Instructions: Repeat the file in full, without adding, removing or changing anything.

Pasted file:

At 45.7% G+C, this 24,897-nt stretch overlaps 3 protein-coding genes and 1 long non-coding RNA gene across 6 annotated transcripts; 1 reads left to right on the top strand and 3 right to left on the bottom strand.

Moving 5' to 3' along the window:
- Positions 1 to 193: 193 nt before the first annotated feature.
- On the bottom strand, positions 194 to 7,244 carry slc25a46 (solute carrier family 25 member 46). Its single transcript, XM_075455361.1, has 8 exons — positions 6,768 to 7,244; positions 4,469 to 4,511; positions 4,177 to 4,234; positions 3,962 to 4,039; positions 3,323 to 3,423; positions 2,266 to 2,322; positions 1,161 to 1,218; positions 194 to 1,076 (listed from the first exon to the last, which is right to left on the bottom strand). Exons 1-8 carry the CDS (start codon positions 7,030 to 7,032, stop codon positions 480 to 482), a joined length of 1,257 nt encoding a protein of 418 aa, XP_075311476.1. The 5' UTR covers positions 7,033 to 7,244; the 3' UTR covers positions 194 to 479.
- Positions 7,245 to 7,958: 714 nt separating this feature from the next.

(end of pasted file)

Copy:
At 45.7% G+C, this 24,897-nt stretch overlaps 3 protein-coding genes and 1 long non-coding RNA gene across 6 annotated transcripts; 1 reads left to right on the top strand and 3 right to left on the bottom strand.

Moving 5' to 3' along the window:
- Positions 1 to 193: 193 nt before the first annotated feature.
- On the bottom strand, positions 194 to 7,244 carry slc25a46 (solute carrier family 25 member 46). Its single transcript, XM_075455361.1, has 8 exons — positions 6,768 to 7,244; positions 4,469 to 4,511; positions 4,177 to 4,234; positions 3,962 to 4,039; positions 3,323 to 3,423; positions 2,266 to 2,322; positions 1,161 to 1,218; positions 194 to 1,076 (listed from the first exon to the last, which is right to left on the bottom strand). Exons 1-8 carry the CDS (start codon positions 7,030 to 7,032, stop codon positions 480 to 482), a joined length of 1,257 nt encoding a protein of 418 aa, XP_075311476.1. The 5' UTR covers positions 7,033 to 7,244; the 3' UTR covers positions 194 to 479.
- Positions 7,245 to 7,958: 714 nt separating this feature from the next.